Tag Archives: salmon

i8tonite with Chef and Simply Fish Author Matthew Dolan & Recipe for Smoked Salmon Frittata

i8tonite with Chef and Simply Fish Author Matthew Dolan & Recipe for Smoked Salmon FrittataMatthew Dolan  is an established chef and restaurant owner who trained at The Culinary Institute of America in New York. His restaurant, Twenty Five Lusk, was named Esquire magazine’s Best New Restaurant and Open Table Diners Choice Top Hot Spot Restaurants in the United States since its opening in 2010.

Dolan notes, “I am an American, aware of my Celtic roots, and I blame these roots for the passion that I carry forth in all things, especially my love of cooking and creating dynamic experiences through food. Cooking for others is a joy rewarded by seeing the enjoyment of others. Passion and care are the fundamentals of excellent food, and I am passionate about fish.”

Chef Dolan has a new venture out, one that is accessible to food lovers around the world. His new cookbook, Simply Fish, is a treasure.

i8tonite with Chef and Simply Fish Author Matthew Dolan & Recipe for Smoked Salmon Frittata

“Simply Fish is your definitive guide to preparing seafood that is sustainable, healthy, and delicious. Matthew Dolan’s recipes are accessible and brilliant, and his stories are engaging. The bounty of the sea is here, in a book you’ll treasure.” — Drew Nieporent, restaurateur, Tribeca Grill, Nobu, Bâtard

Simply Fish explores many recipes, techniques, and secrets to delivering a restaurant-quality experience in your own home, simply through cooking fish. You’ll learn about fish, sustainability, and enjoying cooking with seafood, and get inspired by the beautiful, delicious, seasonal recipes (including no-fish desserts!). I especially love the section of each recipe entitled ‘what to tell the fish guy’ – because I think many people are stumped by fish right from the point when you need to purchase it. Genius!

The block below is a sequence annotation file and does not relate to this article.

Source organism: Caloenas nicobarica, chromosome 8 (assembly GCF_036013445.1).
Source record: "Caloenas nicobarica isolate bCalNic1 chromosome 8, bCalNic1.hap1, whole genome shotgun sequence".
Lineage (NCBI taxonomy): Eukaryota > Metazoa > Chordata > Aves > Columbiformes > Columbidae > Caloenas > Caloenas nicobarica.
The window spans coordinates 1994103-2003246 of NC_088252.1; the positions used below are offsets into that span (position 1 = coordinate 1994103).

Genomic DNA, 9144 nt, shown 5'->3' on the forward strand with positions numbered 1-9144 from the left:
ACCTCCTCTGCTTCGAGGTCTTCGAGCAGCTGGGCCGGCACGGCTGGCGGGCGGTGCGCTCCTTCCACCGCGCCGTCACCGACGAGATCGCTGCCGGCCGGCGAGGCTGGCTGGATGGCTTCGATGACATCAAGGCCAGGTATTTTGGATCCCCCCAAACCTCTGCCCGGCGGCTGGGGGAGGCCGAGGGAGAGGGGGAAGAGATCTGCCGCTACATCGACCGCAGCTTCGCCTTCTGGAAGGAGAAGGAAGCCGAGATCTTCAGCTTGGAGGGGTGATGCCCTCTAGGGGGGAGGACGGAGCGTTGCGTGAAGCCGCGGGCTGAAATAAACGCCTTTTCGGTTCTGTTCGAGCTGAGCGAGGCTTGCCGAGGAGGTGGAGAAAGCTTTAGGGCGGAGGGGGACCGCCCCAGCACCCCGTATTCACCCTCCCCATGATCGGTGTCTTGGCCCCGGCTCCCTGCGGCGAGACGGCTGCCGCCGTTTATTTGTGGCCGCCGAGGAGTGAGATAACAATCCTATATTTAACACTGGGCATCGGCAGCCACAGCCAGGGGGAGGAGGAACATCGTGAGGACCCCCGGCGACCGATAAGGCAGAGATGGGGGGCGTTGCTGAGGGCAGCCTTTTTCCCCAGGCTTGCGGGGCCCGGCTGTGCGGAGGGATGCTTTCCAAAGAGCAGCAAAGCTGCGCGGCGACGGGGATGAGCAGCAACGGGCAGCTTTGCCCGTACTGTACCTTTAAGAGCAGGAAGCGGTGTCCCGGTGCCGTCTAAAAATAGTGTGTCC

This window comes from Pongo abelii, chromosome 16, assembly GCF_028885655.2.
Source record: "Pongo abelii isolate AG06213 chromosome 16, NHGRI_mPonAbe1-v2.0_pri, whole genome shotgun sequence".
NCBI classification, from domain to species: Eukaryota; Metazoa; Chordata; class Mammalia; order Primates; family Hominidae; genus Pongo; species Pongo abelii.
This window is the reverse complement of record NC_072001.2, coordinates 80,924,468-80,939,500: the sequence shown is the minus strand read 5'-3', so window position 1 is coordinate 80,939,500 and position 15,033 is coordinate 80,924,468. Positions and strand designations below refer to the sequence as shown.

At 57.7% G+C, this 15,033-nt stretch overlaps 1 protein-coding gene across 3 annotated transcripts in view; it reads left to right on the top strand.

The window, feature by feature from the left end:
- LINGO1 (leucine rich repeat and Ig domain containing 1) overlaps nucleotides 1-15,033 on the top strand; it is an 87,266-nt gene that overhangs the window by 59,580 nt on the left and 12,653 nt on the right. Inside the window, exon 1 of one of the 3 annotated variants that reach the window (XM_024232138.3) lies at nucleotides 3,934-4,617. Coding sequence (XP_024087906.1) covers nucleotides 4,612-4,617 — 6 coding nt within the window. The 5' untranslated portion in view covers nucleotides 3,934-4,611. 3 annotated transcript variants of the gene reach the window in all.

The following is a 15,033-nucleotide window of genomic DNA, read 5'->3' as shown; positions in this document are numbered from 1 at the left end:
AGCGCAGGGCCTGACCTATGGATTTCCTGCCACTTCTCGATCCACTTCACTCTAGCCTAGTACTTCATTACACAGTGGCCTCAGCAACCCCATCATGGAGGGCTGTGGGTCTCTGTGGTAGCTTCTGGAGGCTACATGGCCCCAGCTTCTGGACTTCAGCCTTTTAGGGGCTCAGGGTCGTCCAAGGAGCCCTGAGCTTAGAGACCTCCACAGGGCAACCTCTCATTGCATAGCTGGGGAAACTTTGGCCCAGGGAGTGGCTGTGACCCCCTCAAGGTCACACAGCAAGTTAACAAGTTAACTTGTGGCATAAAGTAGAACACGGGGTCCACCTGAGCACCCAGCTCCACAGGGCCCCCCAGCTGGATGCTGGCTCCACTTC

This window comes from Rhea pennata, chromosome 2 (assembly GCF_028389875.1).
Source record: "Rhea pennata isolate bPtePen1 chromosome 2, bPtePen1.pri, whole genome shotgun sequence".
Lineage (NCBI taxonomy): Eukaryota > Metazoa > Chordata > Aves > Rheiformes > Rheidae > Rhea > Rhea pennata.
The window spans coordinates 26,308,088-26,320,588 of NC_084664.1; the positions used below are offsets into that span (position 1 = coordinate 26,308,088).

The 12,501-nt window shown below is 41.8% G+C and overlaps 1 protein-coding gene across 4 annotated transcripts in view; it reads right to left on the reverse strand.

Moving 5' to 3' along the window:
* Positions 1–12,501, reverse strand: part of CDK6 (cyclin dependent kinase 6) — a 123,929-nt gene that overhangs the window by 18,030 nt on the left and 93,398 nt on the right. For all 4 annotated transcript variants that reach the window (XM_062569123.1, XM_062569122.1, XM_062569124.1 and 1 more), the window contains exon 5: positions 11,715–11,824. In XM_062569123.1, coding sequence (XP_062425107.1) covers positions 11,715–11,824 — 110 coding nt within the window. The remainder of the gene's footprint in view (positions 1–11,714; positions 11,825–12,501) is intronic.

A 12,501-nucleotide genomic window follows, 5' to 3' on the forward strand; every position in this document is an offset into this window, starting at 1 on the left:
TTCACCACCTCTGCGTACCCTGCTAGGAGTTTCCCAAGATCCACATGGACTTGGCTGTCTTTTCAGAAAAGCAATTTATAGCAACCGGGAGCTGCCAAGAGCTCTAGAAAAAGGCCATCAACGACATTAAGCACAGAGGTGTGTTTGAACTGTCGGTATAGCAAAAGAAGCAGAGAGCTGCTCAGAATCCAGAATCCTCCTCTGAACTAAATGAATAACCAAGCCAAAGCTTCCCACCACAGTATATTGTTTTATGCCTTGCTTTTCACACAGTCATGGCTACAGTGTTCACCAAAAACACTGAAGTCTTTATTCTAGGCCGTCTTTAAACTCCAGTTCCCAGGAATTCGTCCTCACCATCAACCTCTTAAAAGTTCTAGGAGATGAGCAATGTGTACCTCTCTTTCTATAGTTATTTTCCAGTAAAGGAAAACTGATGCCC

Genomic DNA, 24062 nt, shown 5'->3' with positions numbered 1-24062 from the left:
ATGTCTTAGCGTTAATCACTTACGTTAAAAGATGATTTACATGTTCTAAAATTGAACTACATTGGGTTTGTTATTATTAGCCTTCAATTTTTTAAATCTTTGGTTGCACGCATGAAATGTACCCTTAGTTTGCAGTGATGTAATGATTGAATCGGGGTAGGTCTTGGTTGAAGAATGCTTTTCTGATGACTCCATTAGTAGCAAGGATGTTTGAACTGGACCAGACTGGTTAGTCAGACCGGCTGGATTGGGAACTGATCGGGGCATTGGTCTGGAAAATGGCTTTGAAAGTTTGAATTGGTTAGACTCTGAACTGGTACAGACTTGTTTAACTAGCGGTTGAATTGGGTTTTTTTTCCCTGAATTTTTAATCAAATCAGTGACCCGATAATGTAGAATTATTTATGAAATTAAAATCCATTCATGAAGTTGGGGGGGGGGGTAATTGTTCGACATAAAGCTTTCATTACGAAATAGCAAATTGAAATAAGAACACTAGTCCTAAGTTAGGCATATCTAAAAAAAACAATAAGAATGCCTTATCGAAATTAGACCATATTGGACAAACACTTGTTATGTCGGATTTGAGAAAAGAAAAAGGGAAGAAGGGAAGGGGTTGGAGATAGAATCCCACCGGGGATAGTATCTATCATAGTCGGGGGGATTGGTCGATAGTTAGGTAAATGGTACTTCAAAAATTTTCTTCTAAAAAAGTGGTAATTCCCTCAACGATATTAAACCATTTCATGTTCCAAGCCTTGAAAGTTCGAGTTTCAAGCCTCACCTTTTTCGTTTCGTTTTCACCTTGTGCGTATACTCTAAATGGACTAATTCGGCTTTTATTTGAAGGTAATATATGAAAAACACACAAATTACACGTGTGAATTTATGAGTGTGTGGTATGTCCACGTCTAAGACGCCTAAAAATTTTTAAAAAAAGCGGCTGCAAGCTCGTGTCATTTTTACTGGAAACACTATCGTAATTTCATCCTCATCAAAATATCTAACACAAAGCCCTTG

Chef Dolan has also included a few stories of travel, fish, and eating that showcase his humor, quick wit, and thoughtfulness. About a sauna, swimming in the frozen sea, and the meal afterward, Dolan said, “One by one, these crazy Finns leapt in and swam about as if it was noon and they were at Club Med somewhere in the Caribbean. What else was I to do except take the plunge—literally. What a contrast as I felt my heart implode and an unexpected feeling of warmth. I thought I was dying. Then this passed and it was time to get out. Thanks to a little insane moment of ice swimming, we were ravenous and alive. At the center of the table was a beautiful arctic char, roasted whole and awaiting its place in our bellies. Dill and butter-poached potatoes, smoked whitefish, pickled herring, roasted beets, butter lettuces, caviars, and mind-blowing sour breads encircled this magnificently roasted cold-water fish. There were marinated cucumbers known as grandma’s cucumbers, sausages, wine, and beer. The inherent simplicity and care with how this feast came together would later redefine my cooking.

Chef Questionnaire (with a nod to Proust):

What is your favorite food to cook at home?
Risotto, seasonally driven, usually with mushrooms.

What do you always have in your fridge at home?
Beer and ham. Simple staples.

Caviar+Lobster. i8tonite with Chef and Simply Fish Author Matthew Dolan & Recipe for Smoked Salmon Frittata
Caviar+Lobster

What marked characteristic do you love in a person with whom you are sharing a meal?
Excitement for the experience, the food, and the effort that surrounds it.

What marked characteristic do you find unappealing in a person with whom you are sharing a meal?
Inferior table manners. I am worried that we are losing sight of the importance of table manners. I still believe that good manners shows that we respect each other, as well as the time we have committed to one another. And speaking with food in your mouth is silly and awful…it would be nice if we stood when others join the table, but I realize this is asking too much.

Beer, wine, or cocktail?
Beer mostly, softer and gentler wines always, but I am not a tough guy who can handle heavier brown spirits, so if it’s cocktails, we are talking Dark and Stormy or a very fresh margarita – no salt nor triple sec.

Your favorite cookbook author?
Michel Roux

Your favorite kitchen tool?